Two firsts occurred this past holiday week: Wally learned to crawl and Jay learned that a little brother means more than kisses and hugs.
Late on Christmas morning Jay sat in the shadow of the Christmas tree raking a plastic saw across the top of his new Black & Decker toolbox, as Wally used his elbows to drag himself across the wrapping paper-littered floor towards the newest object of his big brother’s affection. Jay was so wrapped up in his project (“I’m fixing this because it’s broken,” he said to himself, now rapping away with his hammer) that he didn’t see Wally approaching.
Wally grabbed Jay’s toolbox. “No Wally!” Jay said in an aggrieved, high-pitched voice. He yanked the toolbox out of Wally’s hand and carried it across the room. Wally watched him go and, perhaps concluding that it wasn’t worth the 10-minute trek to try again, rolled over on his back.
It’s been exciting to watch Wally learn to crawl (something Jay never did) but also a little heart breaking to see him developing aspirations and desires that are bound to be thwarted so much of the time. Caroline and I have begun trotting out the line “all toys are for sharing” but there’s only so much we can do (or maybe even should do) to level the inequality between Jay and Wally. If there’s any consolation for Wally, it’s that embedded in Jay’s complaint—“No, Wally!”—was newfound respect for his little brother: no longer just a cuddly plaything, now a legitimate threat.
We spent Christmas at my dad’s house in rural Cobleskill, upstate New York, about 40 miles west of Albany. He lives on 100 acres of fallow farmland, in an old white farmhouse that was cobbled together over the course of a century by the Shuart family, who owned it for generations until 2001 when the family patriarch decided he’d had it with cows and decided to move to Florida instead.
Ever since we moved to Michigan in August I’d been looking ahead to the holiday season with faint dread. Mostly I was worried about the logistics—the six hundred mile car ride and the challenge of being all squished together in one house (the four of us sleeping in one room, my sister, her husband, her infant son, and their Golden Retriever across the hall, etc., etc.). Three nights before we left for my dad’s Wally was up most of the night with a fever. As I paced him in the dark the one thought running through my head was: “Oh my God, what are we going to do if this happens while we’re away.”
But it didn’t, and as was the story at Thanksgiving, all my anxiety about the trip proved to be unfounded (save for three harrowing hours in Beltway gridlock on a post-Christmas trip to see Caroline’s parents during which I basically lost my mind).
Over the last five years Christmas rituals in my family have been in flux. The main change has been the guest list. In that time my sister, brother, and I have all gotten married, bringing new (and wonderful) people into the family, but also of course necessitating that every other year we spend Christmas apart. And even more recently there have been the babies—three in all now, counting my sister’s son Peter—who make an outsized mark everywhere they go.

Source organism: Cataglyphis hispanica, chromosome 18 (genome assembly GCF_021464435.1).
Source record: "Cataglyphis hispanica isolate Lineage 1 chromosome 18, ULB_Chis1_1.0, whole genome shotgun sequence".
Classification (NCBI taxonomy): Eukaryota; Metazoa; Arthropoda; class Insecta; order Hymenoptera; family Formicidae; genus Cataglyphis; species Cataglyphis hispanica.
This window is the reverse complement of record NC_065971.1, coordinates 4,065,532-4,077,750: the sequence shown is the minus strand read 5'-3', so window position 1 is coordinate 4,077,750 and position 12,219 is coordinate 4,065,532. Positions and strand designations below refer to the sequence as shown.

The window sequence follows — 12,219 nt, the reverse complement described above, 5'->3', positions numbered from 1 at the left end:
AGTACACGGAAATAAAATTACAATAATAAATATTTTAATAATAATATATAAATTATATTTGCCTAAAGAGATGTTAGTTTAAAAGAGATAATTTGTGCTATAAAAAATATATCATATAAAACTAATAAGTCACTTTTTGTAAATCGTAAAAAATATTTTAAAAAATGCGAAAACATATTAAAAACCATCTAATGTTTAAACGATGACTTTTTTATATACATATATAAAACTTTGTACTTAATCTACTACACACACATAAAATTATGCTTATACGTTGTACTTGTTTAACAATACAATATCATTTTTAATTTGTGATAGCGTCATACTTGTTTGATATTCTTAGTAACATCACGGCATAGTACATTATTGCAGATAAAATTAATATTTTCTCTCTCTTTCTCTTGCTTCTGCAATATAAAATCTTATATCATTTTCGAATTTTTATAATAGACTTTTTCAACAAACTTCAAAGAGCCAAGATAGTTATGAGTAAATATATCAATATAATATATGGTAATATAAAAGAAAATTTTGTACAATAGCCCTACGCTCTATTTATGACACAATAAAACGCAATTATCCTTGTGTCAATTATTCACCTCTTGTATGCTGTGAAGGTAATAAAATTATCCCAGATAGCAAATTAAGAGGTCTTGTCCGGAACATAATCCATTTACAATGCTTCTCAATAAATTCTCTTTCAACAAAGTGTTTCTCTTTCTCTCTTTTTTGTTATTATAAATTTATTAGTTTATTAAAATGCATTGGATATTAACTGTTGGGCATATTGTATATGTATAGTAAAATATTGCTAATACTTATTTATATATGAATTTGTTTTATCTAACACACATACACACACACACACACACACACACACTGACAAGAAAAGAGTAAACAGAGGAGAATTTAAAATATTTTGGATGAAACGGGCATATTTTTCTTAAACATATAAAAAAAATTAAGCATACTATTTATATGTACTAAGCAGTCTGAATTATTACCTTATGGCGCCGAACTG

The biggest change, though, was a negative one. In November 2006 my mom died suddenly. Only a few weeks after her death we gathered in the living room of our house in Maine to open Christmas presents. The sense of loss was overwhelming that morning, and that same feeling dominated our holiday gatherings in the years afterward. Whenever we’d get together for Easter, or Christmas, or Thanksgiving, the most powerful feeling around the table was that something was missing; and that missing thing had the effect of casting all the rest of us into uncertain relationships with each other, like disjointed pieces of a former whole.
The first time I remember ever thinking I wanted to have kids was two days after my mom’s death. It was at night in my childhood bedroom in Maine just before I went to sleep. Caroline and I weren’t even married at the time (we’d get engaged eight months later), but in a moment I was struck by the thought that the only way to respond to such a tremendous loss was to create new life.
Five years later I can say that there’s no plan I’ve ever pulled off better. Late on Christmas Day I was sitting on the couch in my dad’s living room. My sister was dozing underneath a blanket by the woodstove. Wally was bouncing on his grandfather’s lap. Caroline and a few others were playing Settlers of Catan on the kitchen table, dice clattering across the table every few minutes. Beside them, Jay was playing the “train game” with his Great Aunt Cat, where she was the conductor and he was the engineer, and they picked up and delivered packages, used Jay’s new tools to perform engine maintenance, and shooed deer (played by the two dogs padding around the house) off the tracks.
As I sat on the couch absorbing the activity around me I realized that for the first time since my mom died Christmas felt the way I remember it feeling when I was a kid: a full and lively house, everyone in their right places, a momentary sense that everything I needed in the world was under one roof.
This is partly due to the way the acute feeling of loss ebbs over time, and by the light and energy Jay and Wally have brought into our lives. But the feeling of completeness I had this Christmas also owes to something subtler. As I watched Jay over the few days we were all together I saw how completely enthralled he was to be surrounded by so many people and so much activity. In his eyes there’s nothing incomplete at all about the family he’s been brought into and helped create. It’s a perspective that’s infectious.